miércoles, 18 de febrero de 2015

Japón registra un record en gasto de defensa

Japan eyes record defense spending

Asia Nikkei


Self-Defense Forces personnel train for operations around remote islands.

TOKYO -- The latest budget proposal includes the biggest defense outlays ever, reflecting Prime Minister Shinzo Abe's ambitions for expanded military capabilities to fend off an increasingly assertive China.

     Defense spending will rise 2% from the previous fiscal year to 4.98 trillion yen ($42.3 billion), up for the third year in a row. The figure surpasses 5 trillion yen when the roughly 95 billion yen in defense expenditures earmarked in the supplementary budget is included.

     While campaigning in last year's lower house election, Abe repeatedly stressed the need to defend Japanese sovereignty and territory. The draft budget includes funding to create a Self-Defense Forces unit tasked with retaking remote islands -- apparently envisioning the disputed Senkaku Islands, which China calls the Diaoyu and claims as its own.

     Plans call for introducing five Osprey transport planes, capable of vertical takeoffs and landings, and 30 amphibious vehicles to strengthen the SDF's ability to deploy personnel to remote islands. Twenty domestically produced P-1 patrol planes and six F-35 state-of-the-art stealth fighters will be purchased to ramp up surveillance in the East China Sea.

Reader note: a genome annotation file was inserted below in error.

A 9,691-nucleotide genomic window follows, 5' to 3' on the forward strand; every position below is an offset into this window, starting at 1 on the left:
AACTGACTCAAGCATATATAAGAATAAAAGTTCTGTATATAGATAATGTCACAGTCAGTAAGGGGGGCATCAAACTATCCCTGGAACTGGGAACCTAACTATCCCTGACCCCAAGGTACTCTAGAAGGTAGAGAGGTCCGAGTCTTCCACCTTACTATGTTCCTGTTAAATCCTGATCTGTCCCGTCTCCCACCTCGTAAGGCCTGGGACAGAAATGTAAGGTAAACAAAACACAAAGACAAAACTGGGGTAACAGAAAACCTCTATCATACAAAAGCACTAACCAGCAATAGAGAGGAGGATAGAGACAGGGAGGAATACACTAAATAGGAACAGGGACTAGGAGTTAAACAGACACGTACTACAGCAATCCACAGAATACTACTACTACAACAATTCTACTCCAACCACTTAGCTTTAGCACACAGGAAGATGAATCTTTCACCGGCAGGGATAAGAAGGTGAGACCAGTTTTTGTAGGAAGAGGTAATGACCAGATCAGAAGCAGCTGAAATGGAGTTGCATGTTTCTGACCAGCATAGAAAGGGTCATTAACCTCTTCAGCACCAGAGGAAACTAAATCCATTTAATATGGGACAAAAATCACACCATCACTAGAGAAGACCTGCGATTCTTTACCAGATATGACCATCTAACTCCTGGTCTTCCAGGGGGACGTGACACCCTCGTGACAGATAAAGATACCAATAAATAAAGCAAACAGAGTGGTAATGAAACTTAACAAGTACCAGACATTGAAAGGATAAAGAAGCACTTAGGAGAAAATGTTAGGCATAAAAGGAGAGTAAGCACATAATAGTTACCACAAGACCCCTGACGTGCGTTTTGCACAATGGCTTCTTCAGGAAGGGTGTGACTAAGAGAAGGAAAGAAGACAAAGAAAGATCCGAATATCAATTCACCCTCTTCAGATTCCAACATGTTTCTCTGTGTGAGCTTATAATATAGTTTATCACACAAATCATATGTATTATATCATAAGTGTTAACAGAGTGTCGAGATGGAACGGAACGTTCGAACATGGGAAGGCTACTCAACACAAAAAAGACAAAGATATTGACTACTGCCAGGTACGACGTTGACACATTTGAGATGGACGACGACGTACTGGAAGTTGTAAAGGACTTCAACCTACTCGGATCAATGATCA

Bigger fleet

The Japan Coast Guard will get a significantly bigger budget. Its expenditures, including maintenance of patrol ships and aircraft, will surge 52% to 37.1 billion yen. To strengthen security around the Senkakus, the agency will launch six large patrol ships now under construction, completing a force totaling 12 vessels and roughly 600 personnel that will monitor the islands around the clock.

     With a possible U.S. visit this spring on his schedule, Abe ensured that the budget reflects his intention of accelerating the reorganization of American forces in Japan. In Okinawa Prefecture, land reclamation work off the coast of Henoko is slated to begin as early as summer as part of the planned relocation of the U.S. military's Futenma air base. Costs related to the realignment of American forces, including the Futenma base relocation, will grow about 60% to 142.6 billion yen.

(Nikkei)

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